An inane article about income inequality

This (via Digby) is stunningly bad reporting:

Income inequality has been on the rise for three decades in the United States, according to the Congressional Budget Office, with the gap between the “haves” and “have-nots” currently at its widest point since 1967.

But as Democrats and Republicans wrangle over fiscal “fairness” and taxation, some experts argue that income inequality is not such a bad thing. They even go as far as saying that America’s economy functions on the basis of it.

“There is income inequality in America. There always has been and hopefully, and I do say that, there always will be,” Santorum said during a speech to the Detroit Economic Club. “Why? Because people rise to different levels of success based on what they contribute to society and to the marketplace, and that’s as it should be,” he added.

But many others see income inequality as not only natural and necessary, but desirable.

In his 1975 work “Equality and Efficient: The Big Trade-Off,” the Harvard economist Arthur Okun argued that inequality was the price to be paid for an efficient economy. The view became the backbone of conservative policy.

Thomas Garrett, assistant vice president at the St. Louis Federal Reserve, wrote in 2010 that income inequality in the U.S. was “not so bad.”

“Although many people consider income inequality a social ill, it is important to understand that income inequality has many economic benefits and is the result of – and not a detriment to – a well-functioning economy,” Garrett wrote, insisting that U.S. Census statistics “exaggerate the degree of income inequality.”

No one in the US (Occupy Wall Street does not) believes that everyone’s income should be the same (ok, there might be a few people). We don’t have a problem with income inequality, we have a problem with excessive and increasing inequality. Given that the reporter puts this in the article:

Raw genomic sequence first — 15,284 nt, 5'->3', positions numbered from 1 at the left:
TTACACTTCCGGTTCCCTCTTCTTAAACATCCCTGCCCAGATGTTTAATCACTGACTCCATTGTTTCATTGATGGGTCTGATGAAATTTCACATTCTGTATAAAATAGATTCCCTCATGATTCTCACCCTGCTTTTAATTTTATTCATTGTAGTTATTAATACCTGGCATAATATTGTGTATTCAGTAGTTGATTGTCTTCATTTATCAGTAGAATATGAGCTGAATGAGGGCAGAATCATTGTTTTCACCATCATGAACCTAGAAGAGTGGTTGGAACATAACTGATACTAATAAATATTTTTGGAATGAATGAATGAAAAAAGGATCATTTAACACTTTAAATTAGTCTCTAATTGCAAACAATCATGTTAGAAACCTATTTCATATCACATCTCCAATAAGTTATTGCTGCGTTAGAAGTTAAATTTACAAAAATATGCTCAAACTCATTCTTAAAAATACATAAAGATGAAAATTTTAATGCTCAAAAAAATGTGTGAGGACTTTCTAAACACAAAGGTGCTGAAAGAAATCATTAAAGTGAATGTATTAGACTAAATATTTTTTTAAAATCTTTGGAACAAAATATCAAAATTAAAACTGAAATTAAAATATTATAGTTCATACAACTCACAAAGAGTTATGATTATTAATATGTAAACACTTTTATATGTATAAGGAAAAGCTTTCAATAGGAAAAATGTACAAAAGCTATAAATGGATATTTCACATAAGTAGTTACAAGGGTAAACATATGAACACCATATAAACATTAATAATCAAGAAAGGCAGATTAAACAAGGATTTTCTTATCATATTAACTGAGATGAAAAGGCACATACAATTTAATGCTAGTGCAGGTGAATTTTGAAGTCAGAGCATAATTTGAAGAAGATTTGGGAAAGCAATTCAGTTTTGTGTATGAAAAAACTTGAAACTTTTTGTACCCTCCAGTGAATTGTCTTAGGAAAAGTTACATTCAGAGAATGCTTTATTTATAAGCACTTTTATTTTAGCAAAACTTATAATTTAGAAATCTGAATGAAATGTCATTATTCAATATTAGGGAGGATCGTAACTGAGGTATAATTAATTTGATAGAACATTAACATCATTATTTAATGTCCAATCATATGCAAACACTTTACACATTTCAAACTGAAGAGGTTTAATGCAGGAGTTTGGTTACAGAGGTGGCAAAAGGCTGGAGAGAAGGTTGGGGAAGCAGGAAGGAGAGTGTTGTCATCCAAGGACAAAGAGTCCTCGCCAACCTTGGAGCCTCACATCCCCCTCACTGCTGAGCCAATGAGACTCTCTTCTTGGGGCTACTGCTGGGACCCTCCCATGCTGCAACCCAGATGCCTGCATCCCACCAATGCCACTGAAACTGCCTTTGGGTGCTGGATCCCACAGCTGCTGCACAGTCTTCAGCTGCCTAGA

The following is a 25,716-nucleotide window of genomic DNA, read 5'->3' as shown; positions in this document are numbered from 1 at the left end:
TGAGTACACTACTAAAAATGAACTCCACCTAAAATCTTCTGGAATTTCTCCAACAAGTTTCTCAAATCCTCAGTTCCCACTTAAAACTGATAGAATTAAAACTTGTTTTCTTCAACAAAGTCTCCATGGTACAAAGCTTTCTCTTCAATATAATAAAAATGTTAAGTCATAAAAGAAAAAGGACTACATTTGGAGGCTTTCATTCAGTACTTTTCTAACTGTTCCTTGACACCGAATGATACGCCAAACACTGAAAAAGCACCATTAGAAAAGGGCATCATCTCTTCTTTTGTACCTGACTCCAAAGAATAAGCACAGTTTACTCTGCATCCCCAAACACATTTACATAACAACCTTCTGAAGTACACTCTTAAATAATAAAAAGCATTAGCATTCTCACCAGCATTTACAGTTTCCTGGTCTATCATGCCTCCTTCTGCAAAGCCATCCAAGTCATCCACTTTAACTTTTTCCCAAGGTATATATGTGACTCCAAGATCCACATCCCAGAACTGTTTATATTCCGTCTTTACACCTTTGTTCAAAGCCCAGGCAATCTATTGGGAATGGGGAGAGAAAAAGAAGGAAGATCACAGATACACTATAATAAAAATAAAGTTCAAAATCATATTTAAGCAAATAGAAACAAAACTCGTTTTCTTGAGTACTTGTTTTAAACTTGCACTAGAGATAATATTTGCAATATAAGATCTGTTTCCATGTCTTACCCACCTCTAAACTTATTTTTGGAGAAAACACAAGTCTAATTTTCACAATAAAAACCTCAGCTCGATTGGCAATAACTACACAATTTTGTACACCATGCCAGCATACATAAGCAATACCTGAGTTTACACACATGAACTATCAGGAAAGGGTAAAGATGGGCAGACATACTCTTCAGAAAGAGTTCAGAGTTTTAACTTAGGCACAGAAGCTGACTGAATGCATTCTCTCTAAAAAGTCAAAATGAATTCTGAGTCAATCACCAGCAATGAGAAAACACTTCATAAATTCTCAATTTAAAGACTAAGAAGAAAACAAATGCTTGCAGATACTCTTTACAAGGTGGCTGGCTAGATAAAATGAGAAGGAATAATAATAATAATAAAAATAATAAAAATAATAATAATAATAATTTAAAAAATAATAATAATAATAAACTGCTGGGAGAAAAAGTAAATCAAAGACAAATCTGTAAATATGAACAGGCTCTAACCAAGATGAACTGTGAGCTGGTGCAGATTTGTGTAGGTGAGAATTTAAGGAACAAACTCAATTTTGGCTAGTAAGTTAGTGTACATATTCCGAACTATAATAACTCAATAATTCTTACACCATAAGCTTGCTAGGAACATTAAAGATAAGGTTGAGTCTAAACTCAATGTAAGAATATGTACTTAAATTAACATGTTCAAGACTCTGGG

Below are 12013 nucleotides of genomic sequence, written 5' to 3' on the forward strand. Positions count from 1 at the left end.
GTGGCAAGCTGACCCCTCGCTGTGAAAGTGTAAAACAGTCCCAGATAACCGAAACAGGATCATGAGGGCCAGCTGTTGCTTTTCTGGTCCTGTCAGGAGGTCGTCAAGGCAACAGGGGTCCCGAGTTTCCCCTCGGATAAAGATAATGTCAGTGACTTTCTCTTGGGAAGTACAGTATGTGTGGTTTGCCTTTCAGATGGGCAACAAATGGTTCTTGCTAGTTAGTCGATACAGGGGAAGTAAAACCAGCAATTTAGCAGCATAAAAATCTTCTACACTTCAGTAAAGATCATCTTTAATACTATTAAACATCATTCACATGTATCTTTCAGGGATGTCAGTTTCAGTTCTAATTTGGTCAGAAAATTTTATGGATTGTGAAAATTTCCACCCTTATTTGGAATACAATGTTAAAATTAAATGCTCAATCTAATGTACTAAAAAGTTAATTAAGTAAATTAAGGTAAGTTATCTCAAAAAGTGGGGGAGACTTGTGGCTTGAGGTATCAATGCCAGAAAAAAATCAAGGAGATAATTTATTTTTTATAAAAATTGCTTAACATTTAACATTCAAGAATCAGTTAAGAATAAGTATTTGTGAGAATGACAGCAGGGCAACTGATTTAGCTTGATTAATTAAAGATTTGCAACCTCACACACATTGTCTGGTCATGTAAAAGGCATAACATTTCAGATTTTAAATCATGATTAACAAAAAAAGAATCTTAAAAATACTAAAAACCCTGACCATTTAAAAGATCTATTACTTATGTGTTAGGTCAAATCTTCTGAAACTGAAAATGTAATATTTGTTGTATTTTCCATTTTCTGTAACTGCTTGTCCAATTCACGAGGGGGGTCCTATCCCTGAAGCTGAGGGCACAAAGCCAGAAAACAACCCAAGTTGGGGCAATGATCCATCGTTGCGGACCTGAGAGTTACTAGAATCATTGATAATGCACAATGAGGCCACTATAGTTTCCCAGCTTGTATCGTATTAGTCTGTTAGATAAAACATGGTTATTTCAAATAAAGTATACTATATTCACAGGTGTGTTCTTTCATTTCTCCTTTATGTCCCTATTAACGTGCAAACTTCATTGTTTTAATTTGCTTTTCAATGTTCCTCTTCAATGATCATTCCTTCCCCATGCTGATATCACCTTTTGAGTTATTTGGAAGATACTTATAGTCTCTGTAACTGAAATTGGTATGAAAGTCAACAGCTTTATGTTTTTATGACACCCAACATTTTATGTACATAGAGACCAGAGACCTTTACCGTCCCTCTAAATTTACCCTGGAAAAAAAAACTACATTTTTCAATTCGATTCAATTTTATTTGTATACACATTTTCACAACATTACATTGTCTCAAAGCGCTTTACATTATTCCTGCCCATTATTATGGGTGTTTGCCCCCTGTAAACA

The Congressional Budget Office reported in 2011 that between 1979 and 2007 the top 1 percent of households saw their income grow by 275 percent, while for the bottom 20 percent, income grew by just 20 percent. For the middle 60 percent of Americans, average incomes grew just under 40 percent.

you would think she would understand that that’s the problem. Here’s some more info:

In 2011, real median household income was 8.1 percent lower than in 2007, the year before the most recent recession, and was 8.9 percent lower than the median household income peak that occurred in 1999. The two percentages are not statistically different from one another.

Income inequality also increased between 2010 and 2011 when measured by shares of aggregate household income received by quintiles. The aggregate share of income declined for the middle and fourth quintiles. The share of aggregate income increased 1.6 percent for the highest quintile and within the highest quintile, the share of aggregate income for the top 5 percent increased 4.9 percent. The changes in the shares of aggregate income for the lowest two quintiles were not statistically significant.

That leads to the real argument by us leftys: all the income gains are going to the rich–since 1999 the median income is down while income for the rich is up. Do Santorum, Garrett, and the others denying the problems with income inequality think that’s a good thing? It would be interesting if this reporter asked them that.

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